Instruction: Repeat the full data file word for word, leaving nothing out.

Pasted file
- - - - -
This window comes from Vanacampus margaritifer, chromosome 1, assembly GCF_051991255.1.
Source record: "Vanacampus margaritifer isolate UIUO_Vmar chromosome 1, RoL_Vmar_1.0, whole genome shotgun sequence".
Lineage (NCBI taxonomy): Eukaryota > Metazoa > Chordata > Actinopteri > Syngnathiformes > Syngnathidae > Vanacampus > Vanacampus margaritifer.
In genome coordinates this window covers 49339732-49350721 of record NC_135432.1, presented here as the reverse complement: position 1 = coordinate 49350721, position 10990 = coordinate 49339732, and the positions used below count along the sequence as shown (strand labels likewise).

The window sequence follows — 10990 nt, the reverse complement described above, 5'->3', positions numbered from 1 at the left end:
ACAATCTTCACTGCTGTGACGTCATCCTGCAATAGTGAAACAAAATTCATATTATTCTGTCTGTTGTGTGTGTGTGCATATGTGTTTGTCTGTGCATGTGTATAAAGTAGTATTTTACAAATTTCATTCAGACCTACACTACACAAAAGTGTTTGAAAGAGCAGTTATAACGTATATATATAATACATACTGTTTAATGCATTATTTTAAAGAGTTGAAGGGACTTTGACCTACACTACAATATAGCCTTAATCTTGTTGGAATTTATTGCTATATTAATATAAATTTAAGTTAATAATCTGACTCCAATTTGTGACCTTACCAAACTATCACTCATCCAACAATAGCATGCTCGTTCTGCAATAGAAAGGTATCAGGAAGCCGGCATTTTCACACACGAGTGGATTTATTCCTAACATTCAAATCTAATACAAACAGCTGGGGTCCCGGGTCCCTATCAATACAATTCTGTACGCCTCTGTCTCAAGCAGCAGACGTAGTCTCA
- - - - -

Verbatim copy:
This window comes from Vanacampus margaritifer, chromosome 1, assembly GCF_051991255.1.
Source record: "Vanacampus margaritifer isolate UIUO_Vmar chromosome 1, RoL_Vmar_1.0, whole genome shotgun sequence".
Lineage (NCBI taxonomy): Eukaryota > Metazoa > Chordata > Actinopteri > Syngnathiformes > Syngnathidae > Vanacampus > Vanacampus margaritifer.
In genome coordinates this window covers 49339732-49350721 of record NC_135432.1, presented here as the reverse complement: position 1 = coordinate 49350721, position 10990 = coordinate 49339732, and the positions used below count along the sequence as shown (strand labels likewise).

The window sequence follows — 10990 nt, the reverse complement described above, 5'->3', positions numbered from 1 at the left end:
ACAATCTTCACTGCTGTGACGTCATCCTGCAATAGTGAAACAAAATTCATATTATTCTGTCTGTTGTGTGTGTGTGCATATGTGTTTGTCTGTGCATGTGTATAAAGTAGTATTTTACAAATTTCATTCAGACCTACACTACACAAAAGTGTTTGAAAGAGCAGTTATAACGTATATATATAATACATACTGTTTAATGCATTATTTTAAAGAGTTGAAGGGACTTTGACCTACACTACAATATAGCCTTAATCTTGTTGGAATTTATTGCTATATTAATATAAATTTAAGTTAATAATCTGACTCCAATTTGTGACCTTACCAAACTATCACTCATCCAACAATAGCATGCTCGTTCTGCAATAGAAAGGTATCAGGAAGCCGGCATTTTCACACACGAGTGGATTTATTCCTAACATTCAAATCTAATACAAACAGCTGGGGTCCCGGGTCCCTATCAATACAATTCTGTACGCCTCTGTCTCAAGCAGCAGACGTAGTCTCA